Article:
Attorney Smith: Yes, you can ask your landlord to do that. Your landlord can split your lease in two and evict just your husband. They just need to go through the normal eviction process. Some landlords may ask for proof of domestic violence.

Theresa: How do I prove that?

Attorney Smith: There are a few ways to prove domestic violence. Your landlord can just take your word for it. If they want proof, they have to ask you for it in writing. They can ask you to fill out one of their forms. You can also give them a copy of the protective order from the court. If you have a copy of the police report, you can give them that too. You can also give them a written statement called an affidavit that you get notarized. This means that you are swearing to the truth of what you put in the statement. This statement can be written by you, someone who works at a domestic violence program, a medical provider, or your lawyer. You have 14 days to give the landlord this proof, but you can ask for more time if you need it. Your landlord has to keep this information private unless he or she needs it to evict your husband.

Theresa: OK. Thank you.

Narrator: If you need to break your lease because of domestic violence…

Mary: Hi, I’m Mary. Right now I have Section 8. My ex-husband is stalking me and threatening to kill me. I need to move, but my landlord won’t let me break the lease. Section 8 also says I can’t move because this is my first year with the voucher.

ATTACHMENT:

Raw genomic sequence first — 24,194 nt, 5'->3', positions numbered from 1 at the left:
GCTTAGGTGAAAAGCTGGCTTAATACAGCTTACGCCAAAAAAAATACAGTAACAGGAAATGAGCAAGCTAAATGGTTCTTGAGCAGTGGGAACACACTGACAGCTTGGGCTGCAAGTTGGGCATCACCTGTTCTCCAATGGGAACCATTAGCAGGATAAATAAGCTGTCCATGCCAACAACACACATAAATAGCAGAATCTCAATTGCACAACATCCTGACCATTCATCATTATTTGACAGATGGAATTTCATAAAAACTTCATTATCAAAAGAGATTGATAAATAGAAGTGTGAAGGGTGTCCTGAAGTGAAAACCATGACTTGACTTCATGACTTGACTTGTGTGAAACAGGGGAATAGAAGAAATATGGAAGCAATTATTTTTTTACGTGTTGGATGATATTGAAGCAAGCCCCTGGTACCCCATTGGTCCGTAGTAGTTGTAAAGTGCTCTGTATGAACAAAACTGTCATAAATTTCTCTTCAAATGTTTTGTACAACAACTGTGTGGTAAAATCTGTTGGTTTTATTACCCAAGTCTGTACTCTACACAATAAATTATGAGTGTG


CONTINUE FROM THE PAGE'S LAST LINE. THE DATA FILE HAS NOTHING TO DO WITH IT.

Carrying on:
Attorney Smith: OK. VAWA will help you. VAWA says you can break a Section 8 lease without the landlord’s permission if it is for your protection, even if this is your first year in the program.

Attorney Smith: OK, everyone our time is up. I hope I answered all of your questions!

For assistance in the Metro Atlanta area, contact: Atlanta Legal Aid
Society 404-524-5811
Atlanta Bar Association - Lawyer Referral & Information Service 404-521-0777

For assistance outside Metro Atlanta, contact:
Georgia Legal Services Program 1-800-498-6469

For more information, visit: GeorigaLegalAid.org

Credits:
Statewide Legal Services
With the support of New Haven Legal Assistance Association
Funded by a grant from Legal Services Corporation
Script by: Elizabeth Pisarski-Buchholz
Produced by: Kate Geruntho Frank
In order of appearance: Carmen Saldana, Elizabeth Pisarski-Buchholz,
Deborah Cook, Blanca Troche, Emma Lopez, Theresa Sanford, Mary Boeger,
Jane Kinney-Knotek

Already There (No Vocals) by Josh Woodward is licensed under a
Creative Commons Attribution License. Based on a work at
http://www.joshwoodward.com

Thank you to Statewide Legal Services for donating the original
content of this video.

Produced by: Atlanta Legal Aid Society
Funded by a Technology Initiative Grant from the Legal Services Corporation
Developed by Gab Rich & Kirstin Nelson Verrill

Last Review and Update: Sep 30, 2019